Buckle's pioneering Ballet magazine and then for the Observer, from 1955
until Gosling's death in 1982.
They adopted their pen-name from Beatrix Potter's Pigling Bland, but
Alexander Bland was never bland, employing a racy, personalised, new
critical style encouraged by Buckle. Despite this, they remained close
friends with Ashton and Margot Fonteyn, and their home became an
intellectual salon for artists.
In 1961 Gosling was in Paris to review the Kirov Ballet tour when he saw an
extraordinary young dancer, Rudolf Nureyev; after his defection a few days
later the Goslings were quick off the mark.
They conducted the first British interview with him, and Fonteyn asked them
to mind the Russian while she considered whether to dance with him. They
took to this with a will, using their review of his first Covent Garden
performance - in Ashton's Poème Tragique - to suggest the rejuvenating
effect he could have in those dignified corridors. He was, they wrote, "a
balletic missile, a wild animal loose in the drawing room".
They also offered him free run of their Kensington house. All his life
Nureyev treated their basement flat as his private space (and he believed
that the KGB bugged it). The aesthetic Gosling was enthralled by Nureyev,
but Maude Lloyd's affection was more pragmatic and understanding. Nureyev,
whose defection cut him off from his mother and family for 26 years, loved
the Goslings "like my family", and Maude Lloyd reciprocated: "Although we
came to love him like a son, I never tried to be his mother. That would have
been an insult to his own mother, whom he adored."
Their only son, Nicholas, five years younger than Nureyev, and interested in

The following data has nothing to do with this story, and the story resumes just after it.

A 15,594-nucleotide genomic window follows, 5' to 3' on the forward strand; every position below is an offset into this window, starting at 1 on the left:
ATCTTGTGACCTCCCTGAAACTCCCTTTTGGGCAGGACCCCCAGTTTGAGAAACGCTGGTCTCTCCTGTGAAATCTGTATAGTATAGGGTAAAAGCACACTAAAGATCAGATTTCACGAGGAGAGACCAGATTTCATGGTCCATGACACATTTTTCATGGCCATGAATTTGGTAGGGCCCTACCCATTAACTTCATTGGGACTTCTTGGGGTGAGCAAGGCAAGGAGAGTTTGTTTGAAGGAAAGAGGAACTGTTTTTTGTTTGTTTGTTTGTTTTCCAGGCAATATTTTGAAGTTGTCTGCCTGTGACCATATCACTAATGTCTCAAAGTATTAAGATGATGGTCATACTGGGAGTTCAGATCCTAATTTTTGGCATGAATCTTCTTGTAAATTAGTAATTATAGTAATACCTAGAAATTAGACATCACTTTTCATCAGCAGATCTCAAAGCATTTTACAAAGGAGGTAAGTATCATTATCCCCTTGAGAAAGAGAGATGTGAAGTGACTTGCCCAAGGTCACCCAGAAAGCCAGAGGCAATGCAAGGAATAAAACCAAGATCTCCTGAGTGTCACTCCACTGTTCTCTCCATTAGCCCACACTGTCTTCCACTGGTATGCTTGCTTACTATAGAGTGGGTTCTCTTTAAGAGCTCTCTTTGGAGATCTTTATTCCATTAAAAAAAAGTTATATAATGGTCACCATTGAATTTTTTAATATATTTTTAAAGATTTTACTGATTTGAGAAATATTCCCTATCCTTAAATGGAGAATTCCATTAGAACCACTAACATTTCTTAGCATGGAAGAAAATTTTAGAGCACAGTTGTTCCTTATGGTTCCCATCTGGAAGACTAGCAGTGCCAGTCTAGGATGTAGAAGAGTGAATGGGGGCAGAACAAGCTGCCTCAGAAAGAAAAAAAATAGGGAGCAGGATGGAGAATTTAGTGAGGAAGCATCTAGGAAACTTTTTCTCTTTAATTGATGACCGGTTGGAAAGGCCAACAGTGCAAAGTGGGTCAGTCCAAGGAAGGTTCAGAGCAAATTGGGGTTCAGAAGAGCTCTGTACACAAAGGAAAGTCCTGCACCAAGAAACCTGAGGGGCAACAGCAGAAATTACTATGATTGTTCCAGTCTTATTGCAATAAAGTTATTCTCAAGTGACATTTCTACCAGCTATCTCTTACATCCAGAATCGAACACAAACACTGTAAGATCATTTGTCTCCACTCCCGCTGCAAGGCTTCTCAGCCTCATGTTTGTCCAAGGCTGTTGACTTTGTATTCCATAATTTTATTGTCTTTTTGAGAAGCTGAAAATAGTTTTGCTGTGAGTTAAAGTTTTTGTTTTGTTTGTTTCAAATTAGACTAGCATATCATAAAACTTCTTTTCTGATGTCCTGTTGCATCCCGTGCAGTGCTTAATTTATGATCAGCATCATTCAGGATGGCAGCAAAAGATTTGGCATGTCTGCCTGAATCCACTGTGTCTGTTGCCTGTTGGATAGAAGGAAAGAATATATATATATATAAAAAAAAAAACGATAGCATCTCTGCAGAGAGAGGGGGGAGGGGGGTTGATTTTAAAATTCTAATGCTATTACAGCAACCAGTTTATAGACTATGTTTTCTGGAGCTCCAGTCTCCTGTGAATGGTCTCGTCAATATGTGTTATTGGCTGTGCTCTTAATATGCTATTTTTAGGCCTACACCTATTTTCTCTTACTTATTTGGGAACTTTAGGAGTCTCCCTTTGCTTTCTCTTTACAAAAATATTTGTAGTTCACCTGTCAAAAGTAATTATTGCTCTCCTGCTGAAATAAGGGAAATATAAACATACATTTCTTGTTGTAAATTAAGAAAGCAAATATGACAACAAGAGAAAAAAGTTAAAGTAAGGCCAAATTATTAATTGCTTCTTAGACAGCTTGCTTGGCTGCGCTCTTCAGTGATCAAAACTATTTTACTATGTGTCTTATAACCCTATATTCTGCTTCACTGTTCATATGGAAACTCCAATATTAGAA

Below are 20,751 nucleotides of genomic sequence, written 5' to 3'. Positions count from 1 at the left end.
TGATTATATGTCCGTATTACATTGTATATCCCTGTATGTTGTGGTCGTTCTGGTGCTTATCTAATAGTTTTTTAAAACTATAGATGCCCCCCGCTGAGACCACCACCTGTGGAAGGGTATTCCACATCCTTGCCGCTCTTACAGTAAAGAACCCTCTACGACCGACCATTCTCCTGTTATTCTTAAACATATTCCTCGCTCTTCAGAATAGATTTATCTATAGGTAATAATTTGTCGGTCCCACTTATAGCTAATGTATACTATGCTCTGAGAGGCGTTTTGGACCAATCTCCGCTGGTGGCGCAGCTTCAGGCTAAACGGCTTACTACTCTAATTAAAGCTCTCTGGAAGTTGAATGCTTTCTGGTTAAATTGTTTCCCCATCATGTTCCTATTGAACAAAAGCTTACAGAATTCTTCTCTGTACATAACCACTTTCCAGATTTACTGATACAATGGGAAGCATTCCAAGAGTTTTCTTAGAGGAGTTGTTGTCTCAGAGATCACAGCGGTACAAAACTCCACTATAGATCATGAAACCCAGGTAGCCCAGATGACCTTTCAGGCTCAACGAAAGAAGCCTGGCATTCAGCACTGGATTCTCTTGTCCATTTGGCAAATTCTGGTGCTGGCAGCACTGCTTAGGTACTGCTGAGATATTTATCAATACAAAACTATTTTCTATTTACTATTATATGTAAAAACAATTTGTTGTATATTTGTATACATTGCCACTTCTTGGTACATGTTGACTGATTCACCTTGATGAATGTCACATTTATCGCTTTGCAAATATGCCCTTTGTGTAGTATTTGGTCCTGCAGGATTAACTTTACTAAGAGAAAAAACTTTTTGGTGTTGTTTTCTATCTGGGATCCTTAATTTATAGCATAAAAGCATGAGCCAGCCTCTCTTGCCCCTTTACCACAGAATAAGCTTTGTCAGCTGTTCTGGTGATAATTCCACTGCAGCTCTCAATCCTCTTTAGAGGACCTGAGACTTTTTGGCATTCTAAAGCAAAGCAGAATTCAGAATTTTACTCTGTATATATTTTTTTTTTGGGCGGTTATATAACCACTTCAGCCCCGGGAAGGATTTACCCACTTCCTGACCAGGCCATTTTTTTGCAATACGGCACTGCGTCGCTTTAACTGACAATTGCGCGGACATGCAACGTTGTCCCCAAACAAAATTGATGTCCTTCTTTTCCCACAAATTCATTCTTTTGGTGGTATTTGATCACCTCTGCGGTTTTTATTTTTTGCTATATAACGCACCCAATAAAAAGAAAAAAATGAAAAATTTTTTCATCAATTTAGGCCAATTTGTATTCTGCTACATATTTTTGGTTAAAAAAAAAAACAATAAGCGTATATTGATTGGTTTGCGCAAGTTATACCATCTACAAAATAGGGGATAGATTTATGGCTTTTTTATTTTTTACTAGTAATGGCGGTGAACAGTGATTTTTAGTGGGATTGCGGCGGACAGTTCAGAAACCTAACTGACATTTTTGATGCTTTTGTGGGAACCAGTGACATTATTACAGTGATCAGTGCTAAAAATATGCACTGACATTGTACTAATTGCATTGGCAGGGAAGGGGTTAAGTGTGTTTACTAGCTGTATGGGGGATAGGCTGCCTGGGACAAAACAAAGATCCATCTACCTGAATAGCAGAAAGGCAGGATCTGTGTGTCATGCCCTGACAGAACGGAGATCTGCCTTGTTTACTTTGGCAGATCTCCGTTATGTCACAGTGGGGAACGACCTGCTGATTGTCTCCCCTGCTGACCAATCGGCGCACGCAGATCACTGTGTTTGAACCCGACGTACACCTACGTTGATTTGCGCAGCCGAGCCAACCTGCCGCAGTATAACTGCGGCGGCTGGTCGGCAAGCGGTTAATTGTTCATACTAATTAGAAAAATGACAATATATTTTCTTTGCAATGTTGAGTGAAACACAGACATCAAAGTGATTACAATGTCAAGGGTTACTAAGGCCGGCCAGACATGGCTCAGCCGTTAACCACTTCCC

films, would frequently be called on to put on film projections for the
movie-mad dancer at his home. Of university age, Nicholas was too old to
feel usurped, and found it easy to get on with the amusing, always polite,
The Goslings' intimacy with Nureyev affected their critical approach for
good and ill. In later years, Alexander Bland remained encouraging of
Nureyev's frayed final performances long after other critics were
disenchanted. In the early years, however, they were the sharp-eyed leaders
in a worldwide recognition that something phenomenal had happened to ballet.
Alexander Bland launched an avalanche of books, editing Nureyev's
autobiography in 1962, when the Russian was a mere 24, and producing two
other volumes on him, as well as authoritative surveys of the Royal Ballet
and British dance.
After Gosling's death, a collection of the Alexander Bland reviews was
published in 1985 as Observer of the Dance. Maude Lloyd wrote no more, but,
with her remarkable memory, was, until her final year, a much sought-after
source for biographies, contributing important insights and material on
Nureyev, Ashton, Tudor and the pivotal ballet era of the 1930s.
Nureyev remained close, often taking her on tour or on holiday with him; and
although she had always known that he had contracted Aids, she was deeply
distressed when he died in 1993. "I always said he would be there to hold my
hand when I went, and was quite sure that he would," she said. One of her
last visitors was Nureyev's lover, Wallace Potts.
Maude Lloyd's son, a dairy farmer, survives her.
© Copyright of Telegraph Group Limited 2005.
|LLOYD; Maude-Nov/2004-UK by "Peter_McCrae" <>|